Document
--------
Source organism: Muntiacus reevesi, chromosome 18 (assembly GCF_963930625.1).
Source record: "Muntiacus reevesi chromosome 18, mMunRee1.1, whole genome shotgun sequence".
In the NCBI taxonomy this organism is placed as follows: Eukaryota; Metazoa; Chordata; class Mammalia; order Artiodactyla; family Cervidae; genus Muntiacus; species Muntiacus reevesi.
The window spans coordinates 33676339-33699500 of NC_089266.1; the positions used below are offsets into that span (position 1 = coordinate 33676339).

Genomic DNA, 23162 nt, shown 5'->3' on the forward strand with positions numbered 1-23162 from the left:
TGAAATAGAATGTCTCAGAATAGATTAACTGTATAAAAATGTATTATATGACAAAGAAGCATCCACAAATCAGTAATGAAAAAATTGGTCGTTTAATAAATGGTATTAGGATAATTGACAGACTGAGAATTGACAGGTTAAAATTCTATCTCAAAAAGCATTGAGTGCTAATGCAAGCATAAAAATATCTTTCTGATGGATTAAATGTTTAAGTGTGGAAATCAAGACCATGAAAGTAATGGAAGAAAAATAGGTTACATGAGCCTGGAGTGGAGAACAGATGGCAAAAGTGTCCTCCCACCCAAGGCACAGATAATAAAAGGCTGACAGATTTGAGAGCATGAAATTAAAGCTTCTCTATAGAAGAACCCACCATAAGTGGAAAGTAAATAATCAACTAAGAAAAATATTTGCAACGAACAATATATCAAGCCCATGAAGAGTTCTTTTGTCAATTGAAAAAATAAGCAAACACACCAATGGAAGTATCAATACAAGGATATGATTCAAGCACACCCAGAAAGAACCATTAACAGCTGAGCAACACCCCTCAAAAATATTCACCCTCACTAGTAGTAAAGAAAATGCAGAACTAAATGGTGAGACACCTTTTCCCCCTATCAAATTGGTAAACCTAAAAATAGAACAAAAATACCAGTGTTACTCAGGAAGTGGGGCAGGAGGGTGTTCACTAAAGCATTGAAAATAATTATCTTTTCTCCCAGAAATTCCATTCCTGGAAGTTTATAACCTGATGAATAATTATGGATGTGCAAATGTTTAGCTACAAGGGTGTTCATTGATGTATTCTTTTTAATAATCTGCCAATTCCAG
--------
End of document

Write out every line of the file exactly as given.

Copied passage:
Source organism: Muntiacus reevesi, chromosome 18 (assembly GCF_963930625.1).
Source record: "Muntiacus reevesi chromosome 18, mMunRee1.1, whole genome shotgun sequence".
In the NCBI taxonomy this organism is placed as follows: Eukaryota; Metazoa; Chordata; class Mammalia; order Artiodactyla; family Cervidae; genus Muntiacus; species Muntiacus reevesi.
The window spans coordinates 33676339-33699500 of NC_089266.1; the positions used below are offsets into that span (position 1 = coordinate 33676339).

Genomic DNA, 23162 nt, shown 5'->3' on the forward strand with positions numbered 1-23162 from the left:
TGAAATAGAATGTCTCAGAATAGATTAACTGTATAAAAATGTATTATATGACAAAGAAGCATCCACAAATCAGTAATGAAAAAATTGGTCGTTTAATAAATGGTATTAGGATAATTGACAGACTGAGAATTGACAGGTTAAAATTCTATCTCAAAAAGCATTGAGTGCTAATGCAAGCATAAAAATATCTTTCTGATGGATTAAATGTTTAAGTGTGGAAATCAAGACCATGAAAGTAATGGAAGAAAAATAGGTTACATGAGCCTGGAGTGGAGAACAGATGGCAAAAGTGTCCTCCCACCCAAGGCACAGATAATAAAAGGCTGACAGATTTGAGAGCATGAAATTAAAGCTTCTCTATAGAAGAACCCACCATAAGTGGAAAGTAAATAATCAACTAAGAAAAATATTTGCAACGAACAATATATCAAGCCCATGAAGAGTTCTTTTGTCAATTGAAAAAATAAGCAAACACACCAATGGAAGTATCAATACAAGGATATGATTCAAGCACACCCAGAAAGAACCATTAACAGCTGAGCAACACCCCTCAAAAATATTCACCCTCACTAGTAGTAAAGAAAATGCAGAACTAAATGGTGAGACACCTTTTCCCCCTATCAAATTGGTAAACCTAAAAATAGAACAAAAATACCAGTGTTACTCAGGAAGTGGGGCAGGAGGGTGTTCACTAAAGCATTGAAAATAATTATCTTTTCTCCCAGAAATTCCATTCCTGGAAGTTTATAACCTGATGAATAATTATGGATGTGCAAATGTTTAGCTACAAGGGTGTTCATTGATGTATTCTTTTTAATAATCTGCCAATTCCAG